Of course, both Realism and Abstract art can be dull, repetitive, and fairly meaningless or so obscure in meaning that it's hardly worth the effort to try to find some. Education reduces the effort involved in "getting it" in art. We've been formally and informally educated to understand Realism better than Abstraction. Picture-books and cartoons are easily recognized. Historically, the Western church has educated even the illiterate with pictures depicted on its walls and windows. Symbols in such work have also become familiar to us. In contrast, it's harder to diciper some of the symbolic meanings in much Renaissance art as well as in modern Surrealism (all those drooping clocks). We can still respond to this art without knowing its symbolic meanings, but some knowledge can deepen our appreciation and the art's impact upon us.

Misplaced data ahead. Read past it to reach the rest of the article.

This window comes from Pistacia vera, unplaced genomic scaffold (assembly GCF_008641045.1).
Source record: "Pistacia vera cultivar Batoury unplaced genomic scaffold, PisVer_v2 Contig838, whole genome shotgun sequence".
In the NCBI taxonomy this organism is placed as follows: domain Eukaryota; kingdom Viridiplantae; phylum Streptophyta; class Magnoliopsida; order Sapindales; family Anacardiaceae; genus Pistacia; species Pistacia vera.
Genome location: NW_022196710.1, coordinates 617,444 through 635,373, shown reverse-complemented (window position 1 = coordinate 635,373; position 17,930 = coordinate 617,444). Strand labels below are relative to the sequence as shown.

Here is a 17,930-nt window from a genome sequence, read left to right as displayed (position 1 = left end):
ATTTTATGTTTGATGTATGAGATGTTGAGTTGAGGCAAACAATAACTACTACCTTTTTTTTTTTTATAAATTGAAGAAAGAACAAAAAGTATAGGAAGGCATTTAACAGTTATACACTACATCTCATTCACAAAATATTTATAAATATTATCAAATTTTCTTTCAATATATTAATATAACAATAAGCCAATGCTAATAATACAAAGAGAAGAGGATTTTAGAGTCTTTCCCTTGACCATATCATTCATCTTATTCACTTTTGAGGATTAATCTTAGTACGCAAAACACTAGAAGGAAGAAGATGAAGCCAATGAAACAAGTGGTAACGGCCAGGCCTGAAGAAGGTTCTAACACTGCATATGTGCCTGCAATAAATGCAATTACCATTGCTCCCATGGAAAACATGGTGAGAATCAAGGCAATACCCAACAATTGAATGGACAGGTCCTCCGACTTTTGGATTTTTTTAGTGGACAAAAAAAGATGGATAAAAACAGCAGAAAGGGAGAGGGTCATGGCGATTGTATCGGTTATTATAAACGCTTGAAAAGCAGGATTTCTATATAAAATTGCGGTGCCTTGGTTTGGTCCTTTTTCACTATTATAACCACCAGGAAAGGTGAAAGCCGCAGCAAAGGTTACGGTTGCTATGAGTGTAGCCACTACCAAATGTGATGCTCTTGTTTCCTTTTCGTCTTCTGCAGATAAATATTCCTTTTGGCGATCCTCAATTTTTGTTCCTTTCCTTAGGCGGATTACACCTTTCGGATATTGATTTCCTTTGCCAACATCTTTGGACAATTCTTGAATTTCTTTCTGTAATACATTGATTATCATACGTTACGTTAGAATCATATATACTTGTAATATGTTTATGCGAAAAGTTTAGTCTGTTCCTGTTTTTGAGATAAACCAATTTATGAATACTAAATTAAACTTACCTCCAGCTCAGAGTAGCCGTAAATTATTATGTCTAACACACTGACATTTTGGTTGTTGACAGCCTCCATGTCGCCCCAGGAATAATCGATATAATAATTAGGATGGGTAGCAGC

The same holds true for more general education in Abstract art. This education needn't be high-brow or institutional. For Abstract art, especially, it's definitely not about accepting the received interpretations of meaning. The education I'm talking about can be achieved more as a matter of interest in looking at paintings for oneself, sticking with them and following the lines or colours or forms that grab you, stepping into the composition and noting your reactions to it, positive and negative. Your experience of it is your interpretation of it. If nothing happens, then it's nothing to you. If something happens, stay with it, and that's the meaning... for you.
What Does Reality Look Like?